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Clean hydrogen should not be viewed as a replacement for gas in domestic heating. As widely expected, the Second National Infrastructure Assessment agreed that electrification via heat pumps should be prioritised to decarbonise heat in buildings. Developments will therefore need to contend with increased electrical demands and the associated costs (both capital and operational) that this will likely bring. Such costs can be mitigated by promoting energy efficiency, installing renewable power generation on-site and, where new heat networks are proposed, utilising secondary heat sources.

Producing clean hydrogen is both complex and expensive, traits which make it better suited to replacing harder to decarbonise energy supplies such as industry and heavy transport. This was backed in the Second National Infrastructure Assessment, which stated that ‘there is no public policy case for hydrogen to be used to heat individual buildings’. The report does, however, note that hydrogen will have a role in replacing gas for flexible power generation. This conclusion is of particular importance now, with the Government to decide if they will support a blending of up to 20% hydrogen by volume into the gas distribution network by the end of the year. Currently, the 1996 Gas Safety Regulations cap this at 0.1%.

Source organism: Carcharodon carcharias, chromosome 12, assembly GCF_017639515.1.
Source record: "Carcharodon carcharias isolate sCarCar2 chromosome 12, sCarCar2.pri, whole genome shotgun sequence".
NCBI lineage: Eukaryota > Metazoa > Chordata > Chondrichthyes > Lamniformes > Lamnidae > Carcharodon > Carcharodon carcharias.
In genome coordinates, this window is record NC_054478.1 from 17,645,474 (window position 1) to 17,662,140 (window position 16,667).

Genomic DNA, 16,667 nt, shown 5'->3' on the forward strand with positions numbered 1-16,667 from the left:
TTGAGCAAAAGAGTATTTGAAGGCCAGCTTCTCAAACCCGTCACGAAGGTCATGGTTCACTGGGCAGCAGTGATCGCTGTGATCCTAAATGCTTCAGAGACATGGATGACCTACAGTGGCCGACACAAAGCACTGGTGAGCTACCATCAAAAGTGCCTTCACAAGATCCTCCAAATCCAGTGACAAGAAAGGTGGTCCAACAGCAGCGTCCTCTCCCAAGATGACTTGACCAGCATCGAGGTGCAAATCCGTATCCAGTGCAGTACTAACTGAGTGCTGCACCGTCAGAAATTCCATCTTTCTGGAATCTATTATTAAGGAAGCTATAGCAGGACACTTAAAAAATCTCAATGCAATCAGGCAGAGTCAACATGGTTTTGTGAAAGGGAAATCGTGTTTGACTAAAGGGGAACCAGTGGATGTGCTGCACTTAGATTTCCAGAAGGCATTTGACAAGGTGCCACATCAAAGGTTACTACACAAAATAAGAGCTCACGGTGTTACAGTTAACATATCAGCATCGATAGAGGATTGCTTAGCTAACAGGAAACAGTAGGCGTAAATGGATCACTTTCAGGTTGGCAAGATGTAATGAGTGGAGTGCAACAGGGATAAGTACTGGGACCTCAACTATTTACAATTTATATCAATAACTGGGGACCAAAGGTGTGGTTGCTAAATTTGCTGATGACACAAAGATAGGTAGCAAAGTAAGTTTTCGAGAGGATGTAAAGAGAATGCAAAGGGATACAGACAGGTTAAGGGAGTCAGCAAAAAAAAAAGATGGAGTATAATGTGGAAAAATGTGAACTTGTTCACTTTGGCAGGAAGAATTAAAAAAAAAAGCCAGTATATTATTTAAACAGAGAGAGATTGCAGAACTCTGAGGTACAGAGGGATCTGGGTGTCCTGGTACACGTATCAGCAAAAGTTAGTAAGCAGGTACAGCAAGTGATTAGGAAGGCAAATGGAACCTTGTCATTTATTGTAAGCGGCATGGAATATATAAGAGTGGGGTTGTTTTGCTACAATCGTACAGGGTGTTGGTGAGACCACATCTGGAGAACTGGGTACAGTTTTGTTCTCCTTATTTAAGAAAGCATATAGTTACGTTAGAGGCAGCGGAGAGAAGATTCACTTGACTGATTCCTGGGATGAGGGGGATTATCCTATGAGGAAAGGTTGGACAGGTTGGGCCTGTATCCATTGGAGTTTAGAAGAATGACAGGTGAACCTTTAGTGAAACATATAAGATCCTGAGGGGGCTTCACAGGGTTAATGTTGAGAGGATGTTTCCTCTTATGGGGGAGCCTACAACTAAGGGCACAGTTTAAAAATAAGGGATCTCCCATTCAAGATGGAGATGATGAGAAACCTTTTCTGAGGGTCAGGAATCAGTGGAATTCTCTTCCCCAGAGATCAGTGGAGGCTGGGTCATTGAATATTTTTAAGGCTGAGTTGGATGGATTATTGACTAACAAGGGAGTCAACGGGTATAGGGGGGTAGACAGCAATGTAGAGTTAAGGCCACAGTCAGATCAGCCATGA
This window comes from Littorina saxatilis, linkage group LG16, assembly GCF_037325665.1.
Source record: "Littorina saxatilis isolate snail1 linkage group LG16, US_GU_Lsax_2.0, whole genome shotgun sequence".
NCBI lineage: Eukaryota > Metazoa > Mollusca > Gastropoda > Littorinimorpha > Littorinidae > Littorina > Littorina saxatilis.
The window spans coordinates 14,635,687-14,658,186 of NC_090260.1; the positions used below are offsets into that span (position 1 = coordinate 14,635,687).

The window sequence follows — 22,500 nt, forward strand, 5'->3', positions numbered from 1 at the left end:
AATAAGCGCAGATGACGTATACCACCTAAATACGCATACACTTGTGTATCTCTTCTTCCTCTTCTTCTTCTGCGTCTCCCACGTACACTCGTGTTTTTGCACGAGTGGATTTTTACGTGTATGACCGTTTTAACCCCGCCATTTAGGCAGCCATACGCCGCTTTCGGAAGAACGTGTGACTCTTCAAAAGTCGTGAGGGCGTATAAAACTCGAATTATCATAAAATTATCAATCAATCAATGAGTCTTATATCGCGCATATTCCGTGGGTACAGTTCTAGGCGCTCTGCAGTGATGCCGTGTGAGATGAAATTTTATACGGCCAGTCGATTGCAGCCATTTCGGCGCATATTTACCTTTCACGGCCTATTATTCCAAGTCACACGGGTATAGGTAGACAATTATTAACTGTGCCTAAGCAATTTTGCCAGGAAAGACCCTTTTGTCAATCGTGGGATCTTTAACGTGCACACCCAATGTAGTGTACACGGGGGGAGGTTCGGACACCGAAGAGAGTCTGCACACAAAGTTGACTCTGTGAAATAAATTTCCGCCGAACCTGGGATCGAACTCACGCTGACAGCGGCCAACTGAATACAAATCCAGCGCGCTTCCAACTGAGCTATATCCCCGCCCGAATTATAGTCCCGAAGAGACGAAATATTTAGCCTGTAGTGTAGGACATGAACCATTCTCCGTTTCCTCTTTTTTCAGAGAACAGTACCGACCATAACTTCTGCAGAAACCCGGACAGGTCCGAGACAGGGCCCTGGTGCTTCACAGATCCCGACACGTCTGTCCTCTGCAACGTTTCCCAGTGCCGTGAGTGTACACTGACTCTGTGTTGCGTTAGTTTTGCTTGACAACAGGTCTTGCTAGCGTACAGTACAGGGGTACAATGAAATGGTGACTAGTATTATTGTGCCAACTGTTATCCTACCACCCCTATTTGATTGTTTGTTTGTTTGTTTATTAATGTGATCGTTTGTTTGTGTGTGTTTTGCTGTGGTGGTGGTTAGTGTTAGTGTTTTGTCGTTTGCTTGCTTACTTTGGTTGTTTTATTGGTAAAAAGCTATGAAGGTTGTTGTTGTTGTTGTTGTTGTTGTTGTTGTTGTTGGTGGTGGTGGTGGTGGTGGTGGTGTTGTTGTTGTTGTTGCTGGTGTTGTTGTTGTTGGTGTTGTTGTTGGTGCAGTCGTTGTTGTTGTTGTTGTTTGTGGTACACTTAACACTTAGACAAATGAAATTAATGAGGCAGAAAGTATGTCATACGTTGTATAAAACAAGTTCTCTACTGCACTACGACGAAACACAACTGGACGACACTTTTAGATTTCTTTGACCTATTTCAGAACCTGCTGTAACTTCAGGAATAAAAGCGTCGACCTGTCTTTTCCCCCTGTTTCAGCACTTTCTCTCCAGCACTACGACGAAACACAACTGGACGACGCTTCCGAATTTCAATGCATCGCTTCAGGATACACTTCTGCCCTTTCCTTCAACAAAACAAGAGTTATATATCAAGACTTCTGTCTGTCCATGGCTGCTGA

Whilst electrification presents a better option for decarbonising heat in buildings, it requires careful implementation on new developments to ensure costs remain comparable to natural gas-based strategies. A ‘lean’ design comprising of high fabric standards and appropriate MEP selection/sizing is the most important step, followed by the installation of on-site renewable power generation (usually in the form of PV panels). The first step will reduce operational costs and the second will provide a means of offsetting the remaining cost further by reducing reliance on the electricity grid. Where new heat networks are provided, secondary heat sources (such as gas or electrical boilers) can provide an important role by supplementing the role of heat pumps at specific times in the year. This can reduce costs by limiting the capital and maintenance outlay on heat pumps which remain more expensive on a per kW basis than boilers.